A Doll’s House is built on lies, secrets, illusions, and delusions. The characters lie to each other and to themselves. Nora is keeping many secrets and lies from her husband, Torvald. Torvald is under the illusion and delusion that his wife is an innocent little creature that needs his guidance in all matters. Torvald has no idea about what is truly happening in his own house or in the lives of those close to him. For example, Torvald’s best friend, Dr. Rank, is keeping secrets from him even though Dr. Rank visits the house every day. Other characters keeping secrets from Torvald include Mrs. Linde and Nils Krogstad. Torvald is the most tragic figure in this play. Love and honor are both illusions in this play causing conflict within and between each character.
Torvald’s idea of love is to control his wife, Nora, in every area of her life. He controls her spending by giving her just enough money to run the household. She has to beg for any additional money. He even controls her eating by forbidding her to eat sweets. Later in the play, Torvald instructs Nora in preparing the dance of the Tarantella for a party. Torvald’s idea of love is sick and twisted and has nothing to do with honor. The only honor concerning Torvald is his own appearance and reputation. He wants to mold Nora into something she is not, just to enhance his standing in the community and in his career.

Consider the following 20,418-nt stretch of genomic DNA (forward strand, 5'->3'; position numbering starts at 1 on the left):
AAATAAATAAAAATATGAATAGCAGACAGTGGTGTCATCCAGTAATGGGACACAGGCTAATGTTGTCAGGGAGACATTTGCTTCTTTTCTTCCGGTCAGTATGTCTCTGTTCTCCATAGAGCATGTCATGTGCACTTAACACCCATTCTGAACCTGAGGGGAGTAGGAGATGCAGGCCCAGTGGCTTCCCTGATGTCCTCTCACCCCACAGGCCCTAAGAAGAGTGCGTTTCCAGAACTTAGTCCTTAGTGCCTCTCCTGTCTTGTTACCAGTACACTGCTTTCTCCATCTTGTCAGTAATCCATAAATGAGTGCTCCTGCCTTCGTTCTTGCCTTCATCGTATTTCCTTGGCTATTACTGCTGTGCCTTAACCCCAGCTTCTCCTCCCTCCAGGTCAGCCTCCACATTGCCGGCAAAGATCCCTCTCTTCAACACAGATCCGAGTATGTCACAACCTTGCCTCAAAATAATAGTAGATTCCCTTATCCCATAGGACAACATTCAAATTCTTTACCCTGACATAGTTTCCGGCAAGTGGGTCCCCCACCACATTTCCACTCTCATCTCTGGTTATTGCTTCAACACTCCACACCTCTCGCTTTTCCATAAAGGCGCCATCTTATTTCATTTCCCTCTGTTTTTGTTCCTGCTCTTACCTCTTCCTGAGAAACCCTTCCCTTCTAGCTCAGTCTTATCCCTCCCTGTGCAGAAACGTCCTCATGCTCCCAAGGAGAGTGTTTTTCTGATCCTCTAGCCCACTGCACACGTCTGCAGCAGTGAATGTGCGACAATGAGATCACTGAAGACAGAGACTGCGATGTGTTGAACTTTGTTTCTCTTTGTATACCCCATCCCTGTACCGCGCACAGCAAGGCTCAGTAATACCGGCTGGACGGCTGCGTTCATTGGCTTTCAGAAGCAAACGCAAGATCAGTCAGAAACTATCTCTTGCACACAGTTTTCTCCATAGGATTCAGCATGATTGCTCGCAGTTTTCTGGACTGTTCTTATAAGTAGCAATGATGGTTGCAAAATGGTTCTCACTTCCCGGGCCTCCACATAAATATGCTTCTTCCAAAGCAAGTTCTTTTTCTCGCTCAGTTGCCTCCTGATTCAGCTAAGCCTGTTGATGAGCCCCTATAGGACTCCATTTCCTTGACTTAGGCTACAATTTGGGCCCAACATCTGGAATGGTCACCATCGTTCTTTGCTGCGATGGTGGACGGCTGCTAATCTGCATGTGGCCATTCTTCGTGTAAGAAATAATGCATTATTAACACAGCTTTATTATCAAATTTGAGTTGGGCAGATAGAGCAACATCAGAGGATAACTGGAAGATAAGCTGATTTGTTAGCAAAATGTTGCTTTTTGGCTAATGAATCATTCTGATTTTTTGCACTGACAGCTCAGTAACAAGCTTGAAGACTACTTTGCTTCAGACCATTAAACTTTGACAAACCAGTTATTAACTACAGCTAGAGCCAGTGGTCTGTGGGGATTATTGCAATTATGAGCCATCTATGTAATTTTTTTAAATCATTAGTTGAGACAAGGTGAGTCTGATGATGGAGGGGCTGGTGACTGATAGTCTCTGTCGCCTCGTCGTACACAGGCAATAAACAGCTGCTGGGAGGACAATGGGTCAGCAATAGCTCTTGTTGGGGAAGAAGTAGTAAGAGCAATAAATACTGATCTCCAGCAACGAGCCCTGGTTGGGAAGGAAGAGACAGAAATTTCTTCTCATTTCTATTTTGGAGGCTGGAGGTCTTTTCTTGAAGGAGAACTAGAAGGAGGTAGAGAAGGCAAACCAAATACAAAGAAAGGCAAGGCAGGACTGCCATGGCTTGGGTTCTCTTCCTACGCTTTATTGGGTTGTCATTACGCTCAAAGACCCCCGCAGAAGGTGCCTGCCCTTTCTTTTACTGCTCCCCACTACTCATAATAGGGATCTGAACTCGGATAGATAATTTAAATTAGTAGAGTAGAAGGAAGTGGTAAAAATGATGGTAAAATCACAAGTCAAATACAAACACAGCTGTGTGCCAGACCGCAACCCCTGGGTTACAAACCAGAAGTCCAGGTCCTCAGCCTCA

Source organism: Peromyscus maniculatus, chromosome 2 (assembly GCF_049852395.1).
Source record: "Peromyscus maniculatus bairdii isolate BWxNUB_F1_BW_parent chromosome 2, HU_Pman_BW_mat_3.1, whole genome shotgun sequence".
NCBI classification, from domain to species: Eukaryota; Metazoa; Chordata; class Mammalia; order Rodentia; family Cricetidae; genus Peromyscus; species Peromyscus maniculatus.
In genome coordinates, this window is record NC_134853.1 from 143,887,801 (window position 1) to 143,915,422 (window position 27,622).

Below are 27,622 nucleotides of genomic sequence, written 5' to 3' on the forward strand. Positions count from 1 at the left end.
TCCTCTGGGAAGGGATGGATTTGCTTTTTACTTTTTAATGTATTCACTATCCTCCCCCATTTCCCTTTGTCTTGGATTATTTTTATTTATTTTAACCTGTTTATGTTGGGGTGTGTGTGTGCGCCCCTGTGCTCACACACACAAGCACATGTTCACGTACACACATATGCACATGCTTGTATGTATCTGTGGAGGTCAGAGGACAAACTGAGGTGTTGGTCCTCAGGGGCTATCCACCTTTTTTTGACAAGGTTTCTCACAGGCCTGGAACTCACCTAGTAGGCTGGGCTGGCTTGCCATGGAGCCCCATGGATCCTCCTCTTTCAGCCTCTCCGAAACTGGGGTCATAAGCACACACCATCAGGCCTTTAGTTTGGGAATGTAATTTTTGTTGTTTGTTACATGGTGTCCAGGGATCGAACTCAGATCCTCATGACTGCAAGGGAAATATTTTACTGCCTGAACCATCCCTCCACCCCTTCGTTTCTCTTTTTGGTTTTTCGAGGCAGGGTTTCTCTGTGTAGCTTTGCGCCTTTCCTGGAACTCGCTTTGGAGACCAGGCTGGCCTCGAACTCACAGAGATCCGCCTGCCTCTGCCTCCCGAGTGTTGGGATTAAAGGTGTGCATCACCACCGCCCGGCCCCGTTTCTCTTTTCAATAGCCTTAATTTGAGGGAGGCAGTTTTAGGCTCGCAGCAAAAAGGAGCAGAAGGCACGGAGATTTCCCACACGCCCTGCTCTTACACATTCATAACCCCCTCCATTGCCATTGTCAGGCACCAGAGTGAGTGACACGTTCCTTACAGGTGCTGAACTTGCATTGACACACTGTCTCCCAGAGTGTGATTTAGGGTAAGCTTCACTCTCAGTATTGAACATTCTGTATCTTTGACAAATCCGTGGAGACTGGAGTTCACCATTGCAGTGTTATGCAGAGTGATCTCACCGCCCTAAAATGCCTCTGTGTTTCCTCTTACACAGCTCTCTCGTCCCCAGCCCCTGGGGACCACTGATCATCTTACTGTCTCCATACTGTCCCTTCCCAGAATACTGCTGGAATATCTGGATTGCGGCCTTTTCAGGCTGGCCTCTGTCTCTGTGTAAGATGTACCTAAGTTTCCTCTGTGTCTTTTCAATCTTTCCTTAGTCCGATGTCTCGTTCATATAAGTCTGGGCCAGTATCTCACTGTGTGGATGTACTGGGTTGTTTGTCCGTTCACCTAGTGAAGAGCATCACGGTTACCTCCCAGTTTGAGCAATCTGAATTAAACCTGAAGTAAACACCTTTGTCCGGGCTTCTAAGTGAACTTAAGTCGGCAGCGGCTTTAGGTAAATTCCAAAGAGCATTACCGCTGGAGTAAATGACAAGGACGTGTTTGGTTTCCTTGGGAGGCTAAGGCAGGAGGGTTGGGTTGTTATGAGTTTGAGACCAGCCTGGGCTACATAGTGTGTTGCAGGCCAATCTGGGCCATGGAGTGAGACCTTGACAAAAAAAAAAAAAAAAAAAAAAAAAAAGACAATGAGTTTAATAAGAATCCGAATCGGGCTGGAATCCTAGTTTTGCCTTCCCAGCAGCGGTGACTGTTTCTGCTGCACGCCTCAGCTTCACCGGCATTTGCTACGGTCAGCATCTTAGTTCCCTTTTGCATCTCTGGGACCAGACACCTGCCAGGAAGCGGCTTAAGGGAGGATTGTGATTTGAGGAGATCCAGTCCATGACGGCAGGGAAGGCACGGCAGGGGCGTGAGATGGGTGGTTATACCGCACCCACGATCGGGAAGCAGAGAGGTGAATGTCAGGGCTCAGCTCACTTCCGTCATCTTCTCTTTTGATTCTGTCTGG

For example, when Torvald finds out about his wife’s deceptions, through Krogstad’s letter, he says to outsiders, everything must appear as it always has. They must continue to pose as the happy couple. He wants to try to cover up his wife’s crime of forgery to save both of their reputations. Torvald goes so far as to say that he does not want Nora to assist in raising their three children because he wants the children free from her negative influence.
Ironically, Torvald’s desire to save his reputation shatters his honor and he does not even realize it. Torvald is willing to engage in deception to save his reputation. All along honor has been one of the virtues that Torvald considers the most important. At this instant, he becomes what he hates the most. He becomes a hypocrite and a liar, the very actions he accuses his wife of committing.
Another irony is that Nora committed all of her deceptions out of love for her husband and her desire to help her husband. It is through this irony that love and honor conflict with each other in Nora’s character. Nora was faced with impossible choices when her husband became ill a few years prior to the events in A Doll’s House. When her husband became so ill he required a trip to a different climate to save his life, they did not have the money to finance this trip. At the same time, her father was suffering his last illness. Nora was forced to choose between love for her husband and love for her father. No one should have to make this choice. She chose her husband.